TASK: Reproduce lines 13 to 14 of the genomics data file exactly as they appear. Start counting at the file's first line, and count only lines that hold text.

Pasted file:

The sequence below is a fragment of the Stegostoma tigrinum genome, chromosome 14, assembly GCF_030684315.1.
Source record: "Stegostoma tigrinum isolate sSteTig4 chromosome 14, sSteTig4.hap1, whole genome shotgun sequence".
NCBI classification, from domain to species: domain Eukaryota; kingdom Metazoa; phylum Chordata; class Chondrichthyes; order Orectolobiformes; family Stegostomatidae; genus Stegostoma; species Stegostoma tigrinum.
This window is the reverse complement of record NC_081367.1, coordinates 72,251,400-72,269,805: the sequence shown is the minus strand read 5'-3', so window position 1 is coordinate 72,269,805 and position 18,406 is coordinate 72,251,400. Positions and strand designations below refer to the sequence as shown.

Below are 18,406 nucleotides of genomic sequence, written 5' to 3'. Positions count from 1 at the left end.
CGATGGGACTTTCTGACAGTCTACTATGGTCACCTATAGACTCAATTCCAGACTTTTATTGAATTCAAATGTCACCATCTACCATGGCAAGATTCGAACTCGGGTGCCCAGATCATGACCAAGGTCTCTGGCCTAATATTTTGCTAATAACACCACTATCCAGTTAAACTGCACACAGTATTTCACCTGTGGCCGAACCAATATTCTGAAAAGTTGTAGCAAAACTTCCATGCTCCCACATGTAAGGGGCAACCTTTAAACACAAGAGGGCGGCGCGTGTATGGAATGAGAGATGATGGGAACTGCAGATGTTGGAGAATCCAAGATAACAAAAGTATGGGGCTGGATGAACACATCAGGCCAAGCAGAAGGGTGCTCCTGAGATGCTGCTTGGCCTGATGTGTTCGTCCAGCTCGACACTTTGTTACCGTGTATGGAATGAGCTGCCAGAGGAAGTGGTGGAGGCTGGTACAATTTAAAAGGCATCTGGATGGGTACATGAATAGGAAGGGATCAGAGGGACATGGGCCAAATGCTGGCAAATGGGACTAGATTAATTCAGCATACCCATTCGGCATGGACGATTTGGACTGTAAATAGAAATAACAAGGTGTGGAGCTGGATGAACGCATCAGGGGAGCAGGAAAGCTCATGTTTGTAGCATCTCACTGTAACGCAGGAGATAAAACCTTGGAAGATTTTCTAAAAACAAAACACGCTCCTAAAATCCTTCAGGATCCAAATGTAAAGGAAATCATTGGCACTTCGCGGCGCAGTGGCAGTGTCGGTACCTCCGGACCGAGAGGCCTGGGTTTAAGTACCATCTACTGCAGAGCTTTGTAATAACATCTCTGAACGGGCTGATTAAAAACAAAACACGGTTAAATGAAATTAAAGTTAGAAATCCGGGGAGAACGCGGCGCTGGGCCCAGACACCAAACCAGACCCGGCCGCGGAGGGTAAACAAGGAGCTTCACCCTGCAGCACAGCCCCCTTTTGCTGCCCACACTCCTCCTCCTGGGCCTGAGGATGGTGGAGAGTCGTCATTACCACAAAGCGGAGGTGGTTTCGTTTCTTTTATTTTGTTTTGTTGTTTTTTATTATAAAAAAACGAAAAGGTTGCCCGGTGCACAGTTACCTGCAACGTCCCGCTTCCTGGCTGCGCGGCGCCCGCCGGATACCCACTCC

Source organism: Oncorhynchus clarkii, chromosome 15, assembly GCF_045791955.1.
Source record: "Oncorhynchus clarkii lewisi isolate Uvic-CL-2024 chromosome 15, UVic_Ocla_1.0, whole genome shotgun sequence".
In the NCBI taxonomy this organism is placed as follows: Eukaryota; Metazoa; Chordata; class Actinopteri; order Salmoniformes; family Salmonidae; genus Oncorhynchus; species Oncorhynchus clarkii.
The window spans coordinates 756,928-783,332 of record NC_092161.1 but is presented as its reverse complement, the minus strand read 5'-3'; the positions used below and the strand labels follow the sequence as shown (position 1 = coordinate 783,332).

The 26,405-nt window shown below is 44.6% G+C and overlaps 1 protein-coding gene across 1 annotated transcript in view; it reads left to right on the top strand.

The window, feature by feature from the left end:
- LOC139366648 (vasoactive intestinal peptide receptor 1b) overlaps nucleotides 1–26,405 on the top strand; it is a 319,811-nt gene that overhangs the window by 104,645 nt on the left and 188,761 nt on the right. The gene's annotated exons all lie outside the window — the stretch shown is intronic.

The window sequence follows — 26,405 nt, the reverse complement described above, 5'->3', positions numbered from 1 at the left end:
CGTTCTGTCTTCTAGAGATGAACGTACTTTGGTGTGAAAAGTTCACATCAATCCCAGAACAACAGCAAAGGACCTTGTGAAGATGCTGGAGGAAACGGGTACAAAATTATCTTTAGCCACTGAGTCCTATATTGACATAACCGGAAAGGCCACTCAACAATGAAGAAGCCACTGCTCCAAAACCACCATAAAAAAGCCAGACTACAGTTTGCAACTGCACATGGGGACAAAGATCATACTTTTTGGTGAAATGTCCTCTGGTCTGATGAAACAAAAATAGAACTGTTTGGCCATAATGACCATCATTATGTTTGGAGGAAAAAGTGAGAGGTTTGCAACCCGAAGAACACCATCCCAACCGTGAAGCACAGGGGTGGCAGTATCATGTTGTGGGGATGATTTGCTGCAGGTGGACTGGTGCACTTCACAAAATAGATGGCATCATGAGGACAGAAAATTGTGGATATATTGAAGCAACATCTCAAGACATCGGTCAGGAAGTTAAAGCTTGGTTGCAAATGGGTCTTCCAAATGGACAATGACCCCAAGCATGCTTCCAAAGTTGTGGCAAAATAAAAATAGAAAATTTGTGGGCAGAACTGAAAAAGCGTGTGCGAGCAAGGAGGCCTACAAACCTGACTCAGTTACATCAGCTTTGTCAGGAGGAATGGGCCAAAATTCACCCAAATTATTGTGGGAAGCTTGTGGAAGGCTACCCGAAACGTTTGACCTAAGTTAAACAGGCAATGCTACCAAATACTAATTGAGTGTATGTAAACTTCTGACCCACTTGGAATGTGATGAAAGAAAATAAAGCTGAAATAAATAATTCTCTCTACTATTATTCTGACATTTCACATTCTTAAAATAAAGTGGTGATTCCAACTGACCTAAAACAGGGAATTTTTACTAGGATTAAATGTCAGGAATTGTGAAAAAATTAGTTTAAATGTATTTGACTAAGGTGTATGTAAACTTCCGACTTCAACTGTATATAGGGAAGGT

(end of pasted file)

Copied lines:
- LOC139366648 (vasoactive intestinal peptide receptor 1b) overlaps nucleotides 1–26,405 on the top strand; it is a 319,811-nt gene that overhangs the window by 104,645 nt on the left and 188,761 nt on the right. The gene's annotated exons all lie outside the window — the stretch shown is intronic.

The window sequence follows — 26,405 nt, the reverse complement described above, 5'->3', positions numbered from 1 at the left end: